Dictionary of National Biography, 1885-1900/Bell, Patrick
BELL, PATRICK (1799–1869), one of the first inventors of the reaping machine, was born at Mid-Leoch, a farm of which his father, George Bell, was tenant, in the parish of Auchterhouse, a few miles northwest of Dundee, in April 1799. When he was a young man studying for the ministry at the university of St. Andrews, he turned his attention to the construction of a machine which might lessen the labour of harvesting, This was in 1827, and in the following year a machine which he had made was tried on a farm in Perthshire belonging to his brother, Mr. George Bell. For a long time Dr. Bell was considered to be the original inventor of the machine, though claims were also put forward on behalf of McConnick in America. It has, however, been ascertained, with tolerable certainty, that John Common, of Denwick, was the first to produce a machine having the essential principles of the modern reaper. This was done in 1812, as is proved by an entry in the minutes of a committee of the Society of Arts in that year. There is also evidence to show that Common s machine was really the original of that brought out by McConnick, and shown in the Great Exhibition of 1851. It should be added that there were before this many experimental reaping machines; but those of Common and Bell seem to have been the only two which were in any way successful. Dr. Bell never took out a patent for his machine, but it was worked regularly from the time of its first construction until about 1868, when it was purchased for the museum of the Patent Office, where it now remains. A full account of the invention was given by Dr. Bell at the meeting of the British Association at Dundee in 1867; but unfortunately only a very brief report of the paper appears in the reports of the association. Dr. Bell was ordained in 1843, and became minister of the parish of Carmylie, Arbroath, which cure he held till the time of his death. As a recognition of his services to agriculture he was presented by the Highland Society with 1,000l. and a piece of plate, subscribed for by the farmers of Scotland and at others. He also had conferred on him the honorary degree of LL.D. by the university of St. Andrews.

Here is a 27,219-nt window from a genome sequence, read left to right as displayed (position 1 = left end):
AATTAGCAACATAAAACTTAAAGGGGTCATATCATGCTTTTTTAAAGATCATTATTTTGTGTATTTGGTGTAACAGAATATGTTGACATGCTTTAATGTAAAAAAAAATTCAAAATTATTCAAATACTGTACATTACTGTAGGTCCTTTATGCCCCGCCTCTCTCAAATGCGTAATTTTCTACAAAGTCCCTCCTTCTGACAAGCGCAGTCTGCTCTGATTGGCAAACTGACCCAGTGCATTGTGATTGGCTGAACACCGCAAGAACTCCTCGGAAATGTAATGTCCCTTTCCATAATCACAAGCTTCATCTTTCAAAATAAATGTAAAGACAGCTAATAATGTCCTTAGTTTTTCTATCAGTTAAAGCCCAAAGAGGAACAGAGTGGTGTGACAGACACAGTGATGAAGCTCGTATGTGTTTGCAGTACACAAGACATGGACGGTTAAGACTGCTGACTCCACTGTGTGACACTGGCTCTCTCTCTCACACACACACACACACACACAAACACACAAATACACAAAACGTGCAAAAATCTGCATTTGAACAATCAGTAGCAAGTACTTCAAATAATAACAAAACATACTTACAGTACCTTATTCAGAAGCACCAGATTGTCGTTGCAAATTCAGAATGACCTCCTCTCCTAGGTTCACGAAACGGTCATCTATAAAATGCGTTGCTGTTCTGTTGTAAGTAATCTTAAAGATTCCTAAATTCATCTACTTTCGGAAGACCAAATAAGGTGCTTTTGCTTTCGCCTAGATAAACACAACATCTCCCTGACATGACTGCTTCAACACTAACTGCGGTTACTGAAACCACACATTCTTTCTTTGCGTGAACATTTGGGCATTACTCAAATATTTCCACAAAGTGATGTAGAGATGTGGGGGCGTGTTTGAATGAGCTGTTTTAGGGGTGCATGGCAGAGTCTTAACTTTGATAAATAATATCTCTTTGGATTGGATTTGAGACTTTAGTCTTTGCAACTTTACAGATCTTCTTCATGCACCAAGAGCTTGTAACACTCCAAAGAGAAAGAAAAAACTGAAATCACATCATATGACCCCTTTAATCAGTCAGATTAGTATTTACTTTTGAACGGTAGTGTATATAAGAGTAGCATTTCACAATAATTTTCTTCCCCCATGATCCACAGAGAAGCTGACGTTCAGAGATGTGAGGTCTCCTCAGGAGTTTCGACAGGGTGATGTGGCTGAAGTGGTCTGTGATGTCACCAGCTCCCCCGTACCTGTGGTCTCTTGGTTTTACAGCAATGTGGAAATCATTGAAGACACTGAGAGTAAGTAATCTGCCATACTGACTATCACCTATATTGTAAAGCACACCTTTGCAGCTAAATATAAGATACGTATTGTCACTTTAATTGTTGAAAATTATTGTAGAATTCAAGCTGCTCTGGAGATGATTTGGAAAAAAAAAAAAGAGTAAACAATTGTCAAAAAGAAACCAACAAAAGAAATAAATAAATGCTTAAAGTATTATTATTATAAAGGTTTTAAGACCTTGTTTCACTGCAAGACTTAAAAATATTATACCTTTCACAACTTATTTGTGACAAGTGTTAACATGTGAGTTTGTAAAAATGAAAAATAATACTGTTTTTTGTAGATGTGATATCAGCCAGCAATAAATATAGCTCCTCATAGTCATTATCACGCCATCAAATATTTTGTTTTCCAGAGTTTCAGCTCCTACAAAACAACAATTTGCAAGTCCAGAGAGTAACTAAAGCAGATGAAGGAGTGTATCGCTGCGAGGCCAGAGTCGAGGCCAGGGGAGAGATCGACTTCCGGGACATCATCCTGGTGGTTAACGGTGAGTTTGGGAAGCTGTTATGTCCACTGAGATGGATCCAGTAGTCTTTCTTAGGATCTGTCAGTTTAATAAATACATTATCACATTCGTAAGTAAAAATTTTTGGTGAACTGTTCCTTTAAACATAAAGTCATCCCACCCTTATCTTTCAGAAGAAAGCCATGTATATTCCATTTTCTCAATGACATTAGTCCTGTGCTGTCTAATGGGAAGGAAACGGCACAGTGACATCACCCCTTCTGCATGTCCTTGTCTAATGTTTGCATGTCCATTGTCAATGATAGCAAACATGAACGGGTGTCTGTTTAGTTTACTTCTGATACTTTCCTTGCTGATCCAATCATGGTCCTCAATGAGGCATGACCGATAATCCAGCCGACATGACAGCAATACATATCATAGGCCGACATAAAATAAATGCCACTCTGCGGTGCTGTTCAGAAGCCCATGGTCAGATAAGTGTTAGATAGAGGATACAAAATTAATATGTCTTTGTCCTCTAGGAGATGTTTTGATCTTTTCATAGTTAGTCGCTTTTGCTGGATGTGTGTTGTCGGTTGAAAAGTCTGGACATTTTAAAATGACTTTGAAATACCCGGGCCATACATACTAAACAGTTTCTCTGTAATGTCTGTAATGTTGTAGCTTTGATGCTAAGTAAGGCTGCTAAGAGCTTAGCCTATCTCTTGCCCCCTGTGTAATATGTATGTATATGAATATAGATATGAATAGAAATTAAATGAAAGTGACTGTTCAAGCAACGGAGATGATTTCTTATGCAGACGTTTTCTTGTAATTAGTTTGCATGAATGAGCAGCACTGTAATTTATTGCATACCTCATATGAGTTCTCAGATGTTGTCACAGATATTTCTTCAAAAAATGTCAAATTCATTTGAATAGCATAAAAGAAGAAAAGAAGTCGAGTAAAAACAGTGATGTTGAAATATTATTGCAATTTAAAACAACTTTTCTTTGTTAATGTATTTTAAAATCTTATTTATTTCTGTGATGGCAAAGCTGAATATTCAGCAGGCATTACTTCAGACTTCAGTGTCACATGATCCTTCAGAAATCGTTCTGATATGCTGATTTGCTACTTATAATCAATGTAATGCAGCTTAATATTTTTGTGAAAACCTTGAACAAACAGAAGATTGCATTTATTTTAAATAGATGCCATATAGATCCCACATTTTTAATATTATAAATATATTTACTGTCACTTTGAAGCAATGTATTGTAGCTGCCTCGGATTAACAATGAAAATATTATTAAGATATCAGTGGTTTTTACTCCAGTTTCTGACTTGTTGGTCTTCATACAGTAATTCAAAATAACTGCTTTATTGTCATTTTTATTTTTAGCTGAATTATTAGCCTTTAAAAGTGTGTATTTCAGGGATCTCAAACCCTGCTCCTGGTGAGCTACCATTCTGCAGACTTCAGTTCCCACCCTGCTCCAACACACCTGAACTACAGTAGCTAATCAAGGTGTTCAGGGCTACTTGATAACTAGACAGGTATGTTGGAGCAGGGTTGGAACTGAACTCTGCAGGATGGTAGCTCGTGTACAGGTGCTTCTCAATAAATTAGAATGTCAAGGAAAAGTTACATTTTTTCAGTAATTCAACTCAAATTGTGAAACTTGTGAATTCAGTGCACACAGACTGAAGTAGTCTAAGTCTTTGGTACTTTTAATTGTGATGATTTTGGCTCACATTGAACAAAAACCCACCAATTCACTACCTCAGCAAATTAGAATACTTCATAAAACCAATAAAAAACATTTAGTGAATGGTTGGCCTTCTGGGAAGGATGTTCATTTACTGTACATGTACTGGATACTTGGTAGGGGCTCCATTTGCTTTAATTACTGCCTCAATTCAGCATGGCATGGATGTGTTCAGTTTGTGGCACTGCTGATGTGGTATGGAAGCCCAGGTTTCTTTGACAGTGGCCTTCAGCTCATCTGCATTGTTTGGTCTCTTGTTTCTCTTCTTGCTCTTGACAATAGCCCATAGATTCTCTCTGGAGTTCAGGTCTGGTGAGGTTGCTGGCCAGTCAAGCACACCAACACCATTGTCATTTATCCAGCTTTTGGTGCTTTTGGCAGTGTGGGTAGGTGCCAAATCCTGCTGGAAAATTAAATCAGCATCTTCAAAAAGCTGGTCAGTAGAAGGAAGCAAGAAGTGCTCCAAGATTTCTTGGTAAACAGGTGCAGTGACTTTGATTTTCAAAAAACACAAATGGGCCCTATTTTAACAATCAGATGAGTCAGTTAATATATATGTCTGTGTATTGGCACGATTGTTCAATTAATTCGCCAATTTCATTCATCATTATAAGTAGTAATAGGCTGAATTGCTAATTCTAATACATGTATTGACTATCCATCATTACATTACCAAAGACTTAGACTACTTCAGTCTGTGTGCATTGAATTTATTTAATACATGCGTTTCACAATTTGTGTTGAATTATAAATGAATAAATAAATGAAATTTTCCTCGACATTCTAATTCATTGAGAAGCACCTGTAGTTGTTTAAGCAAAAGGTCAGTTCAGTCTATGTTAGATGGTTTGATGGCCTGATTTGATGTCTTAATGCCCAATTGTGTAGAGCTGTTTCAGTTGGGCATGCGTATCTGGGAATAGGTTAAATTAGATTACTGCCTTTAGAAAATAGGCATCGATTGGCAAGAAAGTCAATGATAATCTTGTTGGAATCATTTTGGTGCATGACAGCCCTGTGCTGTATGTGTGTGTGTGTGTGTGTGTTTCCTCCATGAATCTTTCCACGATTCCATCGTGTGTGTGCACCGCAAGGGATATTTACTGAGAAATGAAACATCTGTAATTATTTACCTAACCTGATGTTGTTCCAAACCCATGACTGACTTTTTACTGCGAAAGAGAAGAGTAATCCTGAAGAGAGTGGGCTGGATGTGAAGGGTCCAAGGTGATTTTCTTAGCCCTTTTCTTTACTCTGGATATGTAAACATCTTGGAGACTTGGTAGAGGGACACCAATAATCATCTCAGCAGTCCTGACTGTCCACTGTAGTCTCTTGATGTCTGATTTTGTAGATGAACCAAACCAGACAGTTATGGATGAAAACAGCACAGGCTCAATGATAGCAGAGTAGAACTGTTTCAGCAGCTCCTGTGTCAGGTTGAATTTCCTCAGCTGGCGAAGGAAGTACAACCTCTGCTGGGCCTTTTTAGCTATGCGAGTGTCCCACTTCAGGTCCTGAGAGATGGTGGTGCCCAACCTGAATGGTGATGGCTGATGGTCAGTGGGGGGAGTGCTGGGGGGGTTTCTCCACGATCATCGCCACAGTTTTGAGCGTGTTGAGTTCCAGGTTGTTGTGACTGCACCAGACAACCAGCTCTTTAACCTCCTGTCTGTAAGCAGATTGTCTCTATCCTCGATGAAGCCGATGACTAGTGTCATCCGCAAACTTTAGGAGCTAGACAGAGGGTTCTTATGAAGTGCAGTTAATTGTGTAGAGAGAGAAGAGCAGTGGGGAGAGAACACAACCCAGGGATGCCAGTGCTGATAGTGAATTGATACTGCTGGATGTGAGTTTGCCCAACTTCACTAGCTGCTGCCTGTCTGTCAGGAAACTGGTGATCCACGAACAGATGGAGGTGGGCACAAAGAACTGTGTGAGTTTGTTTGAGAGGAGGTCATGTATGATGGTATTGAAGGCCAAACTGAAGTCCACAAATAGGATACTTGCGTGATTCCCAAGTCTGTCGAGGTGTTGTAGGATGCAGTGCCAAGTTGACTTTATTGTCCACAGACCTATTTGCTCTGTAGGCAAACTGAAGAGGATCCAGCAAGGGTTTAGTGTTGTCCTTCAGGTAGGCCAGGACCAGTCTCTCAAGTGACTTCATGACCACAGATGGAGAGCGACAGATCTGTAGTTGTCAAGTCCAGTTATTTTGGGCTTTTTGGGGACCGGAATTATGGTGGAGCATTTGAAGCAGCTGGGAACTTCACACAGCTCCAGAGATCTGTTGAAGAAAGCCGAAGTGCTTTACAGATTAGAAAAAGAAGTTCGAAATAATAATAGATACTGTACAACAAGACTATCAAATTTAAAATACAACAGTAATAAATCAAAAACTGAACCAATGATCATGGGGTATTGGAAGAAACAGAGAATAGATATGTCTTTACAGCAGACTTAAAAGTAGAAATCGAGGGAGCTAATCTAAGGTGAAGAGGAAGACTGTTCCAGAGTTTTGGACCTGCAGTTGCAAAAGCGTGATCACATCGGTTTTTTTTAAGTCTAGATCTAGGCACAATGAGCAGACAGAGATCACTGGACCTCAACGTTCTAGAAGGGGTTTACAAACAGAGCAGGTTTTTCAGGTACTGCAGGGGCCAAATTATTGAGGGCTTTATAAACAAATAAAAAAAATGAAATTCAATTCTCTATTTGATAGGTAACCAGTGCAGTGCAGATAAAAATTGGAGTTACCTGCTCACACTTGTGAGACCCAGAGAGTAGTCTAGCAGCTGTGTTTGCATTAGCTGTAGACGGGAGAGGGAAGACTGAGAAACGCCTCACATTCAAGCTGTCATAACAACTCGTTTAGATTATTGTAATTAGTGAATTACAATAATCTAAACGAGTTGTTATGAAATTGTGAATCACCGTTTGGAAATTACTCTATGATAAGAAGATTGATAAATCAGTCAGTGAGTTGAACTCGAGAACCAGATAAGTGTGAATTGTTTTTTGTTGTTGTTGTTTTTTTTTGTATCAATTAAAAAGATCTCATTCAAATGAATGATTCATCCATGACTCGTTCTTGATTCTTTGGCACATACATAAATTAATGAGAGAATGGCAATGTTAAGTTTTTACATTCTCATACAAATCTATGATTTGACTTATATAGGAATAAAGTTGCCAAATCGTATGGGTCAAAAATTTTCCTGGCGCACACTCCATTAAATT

[A fair account of Dr. Bell is given in Nichols's Register and Magazine of Biography, 1869, p. 473. It includes some particulars about the origin of the invention, evidently taken from the British Association paper. A short obituary notice appeared in Engineering for 30 April 1869. This seems to contain nothing beyond what is given in Nichols. For a description of his and other early reaping machines see Woodcrofts Appendix to Specifications of Patents for Reaping Machines, 1852 (published by the Patent Office). For an account of Common's machine see Soc. of Arts Journal, xxvi. 369, 419, 479, xxxi. 324.]